You will observe that if you extend a line from your graph to the left, corresponding to a temperature increase, it will eventually intersect with x- and y-axis. Imagine that your temperature increases to infinity ##T \rightarrow \infty ##, this means that ##\frac{1}{T}\rightarrow 0## (You will of course never reach this point). What value will ##a\cdot e^{\frac{b}{T}} ## have then? This will solve one of your variables.

    Further if your line crosses the x-axis which is situated at y=0 (which corresponds to R=1), what value must your other variable have then? ;)
    Hint: Solve ##R = a\cdot e^{\frac{b}{T}}## where you now only have 1 unknown variable.
     
  10. Oct 28, 2014 #9
    I don't see 1/T on your graph. So this is not correct. Make the horizontal axis 1/T.

    Chet
     
  11. Oct 29, 2014 #10
    So 1/T would be first changing them to K and then 1 by each of the Temps?

    I believe now it's correct http://imgur.com/BkHWdeJ
     
    Last edited: Oct 29, 2014
  12. Oct 29, 2014 #11
    Good. Now go back to the equation you gave in your original post, and take the natural log of the equation. What do you get?

    Chet
     
  13. Oct 29, 2014 #12
    Do I multiply each side by the natural log?

    but if I multiply the natural log on the left side I will end up with Ln a * b/T. So the question is should I just multiply the left side and assume the equation is = 0?
     
  14. Oct 29, 2014 #13
    Huh???

    What is the natural log of the left side of the equation?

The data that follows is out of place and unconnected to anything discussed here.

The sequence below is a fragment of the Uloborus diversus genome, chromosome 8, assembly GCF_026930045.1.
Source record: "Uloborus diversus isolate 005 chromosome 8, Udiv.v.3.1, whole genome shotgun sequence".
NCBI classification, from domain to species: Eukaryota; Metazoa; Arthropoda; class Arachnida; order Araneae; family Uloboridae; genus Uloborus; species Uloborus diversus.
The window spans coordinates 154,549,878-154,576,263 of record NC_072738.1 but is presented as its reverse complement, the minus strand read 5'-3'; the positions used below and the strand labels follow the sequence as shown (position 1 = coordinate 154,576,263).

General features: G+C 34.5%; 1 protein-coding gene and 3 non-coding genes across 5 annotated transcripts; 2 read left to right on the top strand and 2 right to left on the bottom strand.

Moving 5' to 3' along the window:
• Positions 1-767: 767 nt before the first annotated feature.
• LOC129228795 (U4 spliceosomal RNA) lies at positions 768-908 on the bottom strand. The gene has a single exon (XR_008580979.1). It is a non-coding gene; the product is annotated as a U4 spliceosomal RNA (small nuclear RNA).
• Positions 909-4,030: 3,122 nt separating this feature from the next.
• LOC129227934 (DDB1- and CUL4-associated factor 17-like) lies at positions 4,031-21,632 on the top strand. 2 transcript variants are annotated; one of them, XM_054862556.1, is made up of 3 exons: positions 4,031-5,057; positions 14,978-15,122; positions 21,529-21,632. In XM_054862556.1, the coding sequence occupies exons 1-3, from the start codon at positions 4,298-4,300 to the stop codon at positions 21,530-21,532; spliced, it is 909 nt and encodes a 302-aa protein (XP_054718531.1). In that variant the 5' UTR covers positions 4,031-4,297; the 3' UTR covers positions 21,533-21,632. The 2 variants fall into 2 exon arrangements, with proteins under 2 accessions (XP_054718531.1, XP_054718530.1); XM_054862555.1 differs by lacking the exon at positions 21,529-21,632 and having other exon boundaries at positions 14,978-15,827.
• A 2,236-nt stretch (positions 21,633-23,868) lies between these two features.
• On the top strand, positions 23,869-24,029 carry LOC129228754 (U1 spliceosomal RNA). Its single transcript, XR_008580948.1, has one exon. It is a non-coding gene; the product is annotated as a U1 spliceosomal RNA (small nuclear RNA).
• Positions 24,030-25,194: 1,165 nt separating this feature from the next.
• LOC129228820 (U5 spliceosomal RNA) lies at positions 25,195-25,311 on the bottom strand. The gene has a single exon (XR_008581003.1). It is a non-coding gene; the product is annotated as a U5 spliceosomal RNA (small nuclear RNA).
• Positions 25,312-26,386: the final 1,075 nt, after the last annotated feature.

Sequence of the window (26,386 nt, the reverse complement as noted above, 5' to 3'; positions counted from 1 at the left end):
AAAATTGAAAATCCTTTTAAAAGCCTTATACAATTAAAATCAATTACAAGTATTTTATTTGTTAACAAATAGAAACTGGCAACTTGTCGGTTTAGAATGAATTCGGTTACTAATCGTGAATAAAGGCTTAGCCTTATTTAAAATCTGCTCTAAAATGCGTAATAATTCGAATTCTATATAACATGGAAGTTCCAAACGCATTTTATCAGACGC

What is the natural log of the right side of the equation?
    If the left side is equal to the right side, does that mean that the log of the left side is equal to the log of the right side?

    Chet
     
    Last edited: Oct 29, 2014
  15. Oct 29, 2014 #14
    Natural log of the left side is → (I think it's like this, but please correct me I'm having a hard time doing this) ln R * ln 1/T
    Natural log of the right side is → ln a * 1/T
     
  16. Oct 29, 2014 #15
    The R(1/T) on the left side of the equation does not mean that R is being multiplied by 1/T. It is saying that R is a function of 1/T. The natural log of the left side is therefore just ln R
    This is incorrect. The natural log of the right side is ln a + b (1/T)
    Is this a physics course, or is it a math course in which you are learning logarithms for the first time? In either case, you need to go back and review logarithms.

    Chet
     
  17. Oct 29, 2014 #16
    just one question why am I in the first place taking the natural log of both side is it to try to eliminate one of the parameters from a and b?
     
  18. Oct 29, 2014 #17
    No. When you plotted the data for lnR vs 1/T, it came out to a straight line. You can determine the value of the parameters a and b in your equation by getting the slope and intercept of that straight line.

    Chet
     
  19. Oct 30, 2014 #18
    Thanks a lot I have got the answer!
     
  20. Nov 13, 2014 #19
    So first I get the slope which is negative because the line is going downwards. Lets assume the slope is -12.66 what do I do after this step? I know that I need to multiply ln by both sides of the gives equation so I will get
    lnR = a*(b/t)
    How do I find a and b from the equation if both of them are unkown and how can I use the slope to solve the problem for a and b?
     
  21. Nov 13, 2014 #20
    You need to review how to work with logarithms.

    lnR = ln a + b(1/T)

    Chet
     
Know someone interested in this topic? Share this thread via Reddit, Google+, Twitter, or Facebook

Have something to add?
Draft saved Draft deleted



Similar Discussions: Resistance temperature coefficient
Loading...